Opening Visit: The Andaz Munich Schwabinger Tor Ups the Bavarian Hotel Ante



We’ve been enthusiastically following Andaz’ European goings on, with stops at their London and Amsterdam hotels during the last year. So with the news of a pair of new openings on the Continent, as discerning, design-minded travelers, we made immediate plans for visits to Vienna and Munich.

Firstly, as opposed to so many hastily thrown together programs, Andaz actually retains local gallery curators to oversee their eclectic art collections – and it shows. And with so many hotels offering so many forgettable amenities these days, their collaboration with the The Society of Scent, an olfactory collective with their own fragrance laboratory, means each Andaz will ultimately have its own custom scent – with co-founders Frederick Jacques and master perfumer Jean Claude Delville creating signature experiences inspired by the hotel’s location.


Following our visit to Vienna, we hopped over to Germany, where the new Andaz Munich Schwabinger Tor exemplifies everything we love about the Bavarian capital and its perpetually chic inhabitants – from the food and fashion, to the world class museums and nightlife, to its bike-friendliness and gorgeous green spaces. The hotel is perfectly located between the Olympic Stadium, the Pinakotheken and the Englischer Garten, in the heart of Munich’s currently most creative quarter.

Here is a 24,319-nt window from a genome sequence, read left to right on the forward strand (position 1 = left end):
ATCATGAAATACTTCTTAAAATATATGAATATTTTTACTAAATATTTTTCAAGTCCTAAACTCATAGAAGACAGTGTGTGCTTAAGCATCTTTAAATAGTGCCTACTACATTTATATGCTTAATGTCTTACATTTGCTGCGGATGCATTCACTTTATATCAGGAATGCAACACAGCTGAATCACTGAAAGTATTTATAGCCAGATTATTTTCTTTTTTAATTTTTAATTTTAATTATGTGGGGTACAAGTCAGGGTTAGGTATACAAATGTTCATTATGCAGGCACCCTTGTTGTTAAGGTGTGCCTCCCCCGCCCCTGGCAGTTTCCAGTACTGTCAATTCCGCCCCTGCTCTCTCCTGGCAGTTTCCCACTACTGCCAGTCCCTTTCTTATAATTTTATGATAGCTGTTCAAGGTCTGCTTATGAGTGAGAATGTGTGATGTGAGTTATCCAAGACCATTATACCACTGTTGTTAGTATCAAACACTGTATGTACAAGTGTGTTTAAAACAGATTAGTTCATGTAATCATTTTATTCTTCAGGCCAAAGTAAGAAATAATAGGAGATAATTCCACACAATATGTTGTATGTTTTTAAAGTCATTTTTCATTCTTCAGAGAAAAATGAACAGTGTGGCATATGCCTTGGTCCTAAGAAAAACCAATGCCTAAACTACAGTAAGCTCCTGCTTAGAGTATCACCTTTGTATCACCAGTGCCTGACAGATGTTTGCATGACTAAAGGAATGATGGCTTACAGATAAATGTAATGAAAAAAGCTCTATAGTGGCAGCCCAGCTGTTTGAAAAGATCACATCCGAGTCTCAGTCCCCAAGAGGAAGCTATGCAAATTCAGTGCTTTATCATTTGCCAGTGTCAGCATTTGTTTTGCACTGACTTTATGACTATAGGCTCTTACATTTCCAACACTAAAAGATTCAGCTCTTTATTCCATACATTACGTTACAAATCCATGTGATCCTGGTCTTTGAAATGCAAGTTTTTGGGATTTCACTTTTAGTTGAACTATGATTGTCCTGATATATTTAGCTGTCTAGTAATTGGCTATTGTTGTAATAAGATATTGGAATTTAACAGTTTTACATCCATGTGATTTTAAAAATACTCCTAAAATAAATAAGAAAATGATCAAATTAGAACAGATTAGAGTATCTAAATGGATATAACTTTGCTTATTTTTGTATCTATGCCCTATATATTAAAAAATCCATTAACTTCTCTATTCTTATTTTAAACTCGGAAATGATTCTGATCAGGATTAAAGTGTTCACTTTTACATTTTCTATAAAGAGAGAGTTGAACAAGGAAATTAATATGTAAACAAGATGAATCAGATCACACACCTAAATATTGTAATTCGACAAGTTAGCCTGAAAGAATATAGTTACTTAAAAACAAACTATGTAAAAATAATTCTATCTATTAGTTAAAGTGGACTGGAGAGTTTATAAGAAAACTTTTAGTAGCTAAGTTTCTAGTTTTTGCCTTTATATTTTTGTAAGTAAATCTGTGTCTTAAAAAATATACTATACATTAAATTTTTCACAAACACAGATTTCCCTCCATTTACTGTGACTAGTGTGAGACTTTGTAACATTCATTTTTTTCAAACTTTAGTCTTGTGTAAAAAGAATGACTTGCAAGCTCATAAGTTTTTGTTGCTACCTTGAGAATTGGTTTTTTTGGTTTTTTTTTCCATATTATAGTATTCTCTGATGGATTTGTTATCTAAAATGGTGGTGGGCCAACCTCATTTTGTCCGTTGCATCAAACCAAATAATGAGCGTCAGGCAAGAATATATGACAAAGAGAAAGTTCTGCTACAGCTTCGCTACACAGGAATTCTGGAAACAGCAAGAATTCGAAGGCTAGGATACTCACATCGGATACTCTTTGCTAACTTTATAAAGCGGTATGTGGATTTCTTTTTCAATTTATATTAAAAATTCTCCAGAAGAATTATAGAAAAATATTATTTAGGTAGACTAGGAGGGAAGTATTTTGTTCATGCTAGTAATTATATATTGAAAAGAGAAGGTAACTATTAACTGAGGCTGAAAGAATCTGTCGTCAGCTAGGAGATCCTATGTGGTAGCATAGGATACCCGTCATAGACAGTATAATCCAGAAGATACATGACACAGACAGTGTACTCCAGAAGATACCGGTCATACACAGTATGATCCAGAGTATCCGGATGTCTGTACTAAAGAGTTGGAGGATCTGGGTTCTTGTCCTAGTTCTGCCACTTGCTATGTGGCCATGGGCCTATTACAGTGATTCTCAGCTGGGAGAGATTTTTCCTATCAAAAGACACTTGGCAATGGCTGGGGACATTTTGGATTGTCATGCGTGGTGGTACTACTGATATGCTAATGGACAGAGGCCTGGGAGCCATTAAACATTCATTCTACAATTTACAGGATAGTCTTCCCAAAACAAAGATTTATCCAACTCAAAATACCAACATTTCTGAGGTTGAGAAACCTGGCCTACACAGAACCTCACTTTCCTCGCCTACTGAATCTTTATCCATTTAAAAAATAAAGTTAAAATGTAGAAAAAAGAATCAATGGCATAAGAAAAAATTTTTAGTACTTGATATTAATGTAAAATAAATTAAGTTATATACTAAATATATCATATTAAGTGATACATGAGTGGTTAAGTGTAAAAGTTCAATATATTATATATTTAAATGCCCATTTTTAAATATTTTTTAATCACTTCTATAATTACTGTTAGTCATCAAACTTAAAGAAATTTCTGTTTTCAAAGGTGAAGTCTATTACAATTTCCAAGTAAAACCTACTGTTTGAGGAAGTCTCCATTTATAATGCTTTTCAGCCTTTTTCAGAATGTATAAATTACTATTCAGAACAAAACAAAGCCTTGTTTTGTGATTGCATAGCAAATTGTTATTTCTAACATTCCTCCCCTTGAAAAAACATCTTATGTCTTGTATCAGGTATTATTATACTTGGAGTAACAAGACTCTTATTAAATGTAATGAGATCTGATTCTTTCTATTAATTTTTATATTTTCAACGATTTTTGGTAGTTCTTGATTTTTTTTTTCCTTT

Opened earlier in 2019, Southern Germany’s most talked about new luxury lifestyle hotel is the product of a philosophy of pioneering design, and has already become a meeting place for the local and international cognoscenti – thanks to its epic lobby space, and minimalist but colorful aesthetic. But we must admit, the Andaz staff were as good looking as the hotel, period, with urbane General Manager Mattheos Georgiou assembling an energetic, totally plugged in team, whose recommends took us to some of Munch’s most happening places.


But inside, the hotel boasted one of Germany’s most luxurious and largest wellness destinations, The Spa at The Andaz, at 2,000 square meters. We wished we’d had more time to experience the 24-hour gym and personal trainers on-site; but we did get to lounge poolside on the terrace, with seemingly endless views of the city, after indulging in one of the premier treatments – and who could resist a WELL + BEE Bavarian Honey Massage or a DEEP + SLEEP for stress relief? The former effectively kneaded away the knots from a full day of exploring Munich by bike, which the hotel kindly provides upon request. It’s such a sought after program that the Andaz offers a limited number of lucky locals a yearly membership.

Every morning, a rejuvenating breakfast awaited at Bicicletta, the hotel’s ground floor coffee bar geared to bike lovers (or anyone, really), with fresh pressed juices and smoothies. Though if we’re being honest, we also loved just curling up in the cozy window seat of our cool, residentially styled room, watching the energetic Schwabing street life below each morning.